Microsoft is launching its Office 365 cloud services offering today in New York City, bringing hosted versions of Exchange Server, SharePoint, Lync, and the Office Web Apps to businesses of all sizes as well as educational institutions and even individuals. CEO Steve Ballmer will host the event, which serves as a major milestone in Microsoft's move to the cloud.

Mainstream versions of Office 365 are available in two basic versions: Office 365 for Professional and Small Businesses and Office 365 for Midsized Businesses and Enterprises. The former is aimed at individuals and businesses with 25 or fewer employees and provides the previously mentioned services for $6 per user per month.

The higher-end Office 365 version comes in different plans that typically range from $10 to $27 per user per month. These offerings including Active Directory (AD) integration for hybrid deployments and advanced administration capabilities. And some of these plans offer locally installable versions of the Office 2010 Professional Plus suite of applications.

A separate Education version provides five plans that range from a free, web-only offering to a version that costs $17 per user per month. It's aimed at the staff, faculty, and students at K-12 institutions.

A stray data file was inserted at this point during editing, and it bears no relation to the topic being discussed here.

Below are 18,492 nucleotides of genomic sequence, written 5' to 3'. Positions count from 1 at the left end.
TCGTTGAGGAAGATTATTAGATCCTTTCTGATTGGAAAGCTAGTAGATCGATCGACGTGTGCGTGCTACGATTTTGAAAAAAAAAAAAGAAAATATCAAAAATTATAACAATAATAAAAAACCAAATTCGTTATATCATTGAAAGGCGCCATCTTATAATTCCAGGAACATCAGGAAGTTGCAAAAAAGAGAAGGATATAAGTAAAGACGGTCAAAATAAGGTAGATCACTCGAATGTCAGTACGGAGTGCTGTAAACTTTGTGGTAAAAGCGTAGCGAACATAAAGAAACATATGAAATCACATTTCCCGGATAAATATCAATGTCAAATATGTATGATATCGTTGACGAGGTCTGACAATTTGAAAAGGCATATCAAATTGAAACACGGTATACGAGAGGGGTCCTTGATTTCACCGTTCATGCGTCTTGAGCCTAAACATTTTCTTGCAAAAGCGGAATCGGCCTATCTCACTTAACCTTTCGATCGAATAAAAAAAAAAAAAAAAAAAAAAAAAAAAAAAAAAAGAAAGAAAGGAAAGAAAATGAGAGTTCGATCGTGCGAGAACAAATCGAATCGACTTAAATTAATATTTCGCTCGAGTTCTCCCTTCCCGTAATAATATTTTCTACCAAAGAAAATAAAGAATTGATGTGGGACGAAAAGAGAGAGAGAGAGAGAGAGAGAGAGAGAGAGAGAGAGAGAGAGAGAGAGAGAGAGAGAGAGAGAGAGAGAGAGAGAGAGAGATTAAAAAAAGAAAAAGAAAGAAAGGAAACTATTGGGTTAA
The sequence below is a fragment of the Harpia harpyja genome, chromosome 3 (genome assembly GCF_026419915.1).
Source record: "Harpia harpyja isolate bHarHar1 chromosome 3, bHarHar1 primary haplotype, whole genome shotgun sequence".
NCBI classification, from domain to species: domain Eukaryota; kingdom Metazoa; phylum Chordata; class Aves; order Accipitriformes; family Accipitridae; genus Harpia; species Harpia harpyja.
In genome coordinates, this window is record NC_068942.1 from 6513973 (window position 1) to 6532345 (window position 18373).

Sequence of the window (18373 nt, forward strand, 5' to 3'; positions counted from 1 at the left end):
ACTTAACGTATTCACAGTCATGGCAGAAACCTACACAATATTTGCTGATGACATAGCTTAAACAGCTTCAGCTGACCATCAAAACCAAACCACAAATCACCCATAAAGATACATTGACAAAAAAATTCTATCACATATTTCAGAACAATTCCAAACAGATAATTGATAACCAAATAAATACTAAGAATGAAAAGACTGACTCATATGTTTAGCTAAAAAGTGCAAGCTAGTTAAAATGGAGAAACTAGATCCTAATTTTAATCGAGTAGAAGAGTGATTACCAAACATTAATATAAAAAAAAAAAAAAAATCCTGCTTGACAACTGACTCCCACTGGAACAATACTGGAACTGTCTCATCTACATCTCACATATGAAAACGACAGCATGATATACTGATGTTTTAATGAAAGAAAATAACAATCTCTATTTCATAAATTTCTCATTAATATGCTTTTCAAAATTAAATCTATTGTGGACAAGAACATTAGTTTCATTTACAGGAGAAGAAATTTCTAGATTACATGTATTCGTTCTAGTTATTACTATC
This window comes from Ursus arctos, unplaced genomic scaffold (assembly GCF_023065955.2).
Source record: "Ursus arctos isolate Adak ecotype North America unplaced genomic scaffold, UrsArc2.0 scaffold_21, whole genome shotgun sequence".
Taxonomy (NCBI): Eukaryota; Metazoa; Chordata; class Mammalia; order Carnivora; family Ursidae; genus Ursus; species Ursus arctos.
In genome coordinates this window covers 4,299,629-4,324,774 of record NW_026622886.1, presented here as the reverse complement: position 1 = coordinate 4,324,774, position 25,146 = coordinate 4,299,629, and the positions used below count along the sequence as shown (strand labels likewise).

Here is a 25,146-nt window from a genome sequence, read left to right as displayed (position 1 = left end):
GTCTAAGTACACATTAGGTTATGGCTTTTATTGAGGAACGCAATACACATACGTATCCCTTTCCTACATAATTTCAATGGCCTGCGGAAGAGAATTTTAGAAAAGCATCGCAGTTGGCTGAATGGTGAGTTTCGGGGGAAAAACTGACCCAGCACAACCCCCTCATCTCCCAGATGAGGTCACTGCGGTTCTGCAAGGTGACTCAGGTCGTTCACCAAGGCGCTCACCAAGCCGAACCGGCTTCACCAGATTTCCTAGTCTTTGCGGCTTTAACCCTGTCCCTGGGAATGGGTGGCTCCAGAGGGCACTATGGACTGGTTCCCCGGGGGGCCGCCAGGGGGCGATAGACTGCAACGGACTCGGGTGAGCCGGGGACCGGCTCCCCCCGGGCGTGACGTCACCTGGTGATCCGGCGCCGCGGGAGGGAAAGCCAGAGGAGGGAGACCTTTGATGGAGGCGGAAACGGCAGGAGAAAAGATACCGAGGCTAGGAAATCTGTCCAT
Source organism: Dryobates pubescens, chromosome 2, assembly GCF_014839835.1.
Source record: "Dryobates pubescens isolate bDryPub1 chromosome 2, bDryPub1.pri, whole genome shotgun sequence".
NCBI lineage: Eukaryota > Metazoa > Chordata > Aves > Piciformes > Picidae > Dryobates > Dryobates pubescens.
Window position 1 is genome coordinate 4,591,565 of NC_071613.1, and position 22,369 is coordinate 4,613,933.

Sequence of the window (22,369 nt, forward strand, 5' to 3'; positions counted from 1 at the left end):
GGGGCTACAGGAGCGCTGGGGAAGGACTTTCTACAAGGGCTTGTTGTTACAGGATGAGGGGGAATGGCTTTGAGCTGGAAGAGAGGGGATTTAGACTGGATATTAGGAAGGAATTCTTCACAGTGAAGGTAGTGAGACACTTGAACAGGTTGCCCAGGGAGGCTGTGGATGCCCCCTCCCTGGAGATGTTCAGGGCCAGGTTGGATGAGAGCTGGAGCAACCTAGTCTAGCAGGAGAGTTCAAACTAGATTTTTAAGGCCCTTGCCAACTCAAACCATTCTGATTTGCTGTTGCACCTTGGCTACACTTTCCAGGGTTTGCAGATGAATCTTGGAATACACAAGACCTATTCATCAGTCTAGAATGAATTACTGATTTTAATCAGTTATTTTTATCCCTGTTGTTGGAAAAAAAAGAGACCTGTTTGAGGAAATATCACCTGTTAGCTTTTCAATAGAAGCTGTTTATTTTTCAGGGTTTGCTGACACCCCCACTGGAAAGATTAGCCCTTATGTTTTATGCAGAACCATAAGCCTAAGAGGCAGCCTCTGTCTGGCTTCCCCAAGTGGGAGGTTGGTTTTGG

Although Microsoft is replacing a previous offering—Microsoft Business Online Productivity Suite (BPOS)—with Office 365, this new service is in many ways completely new. It's based on more modern versions of its Exchange and SharePoint suites, for example, and is a true cloud-hosted service, where the original BPOS offering was essentially Microsoft hosting its own on-premises servers for customers.

Office 365's primary competition, such as it is, is Google Apps, a lackluster rival service that similarly provides online email, calendar, collaboration, storage, and office productivity solutions. Google Apps has many serious functional drawbacks compared with Office 365—OK, it's not even close—but it does have one desirable feature that Office 365 lacks: For the smallest of businesses (and individuals), Google Apps can be had in a free version.

I've been using Office 365 since last year and will be making my own migration from Google's offerings to the Microsoft service soon. My review of Office 365 will be available this week on the SuperSite for Windows.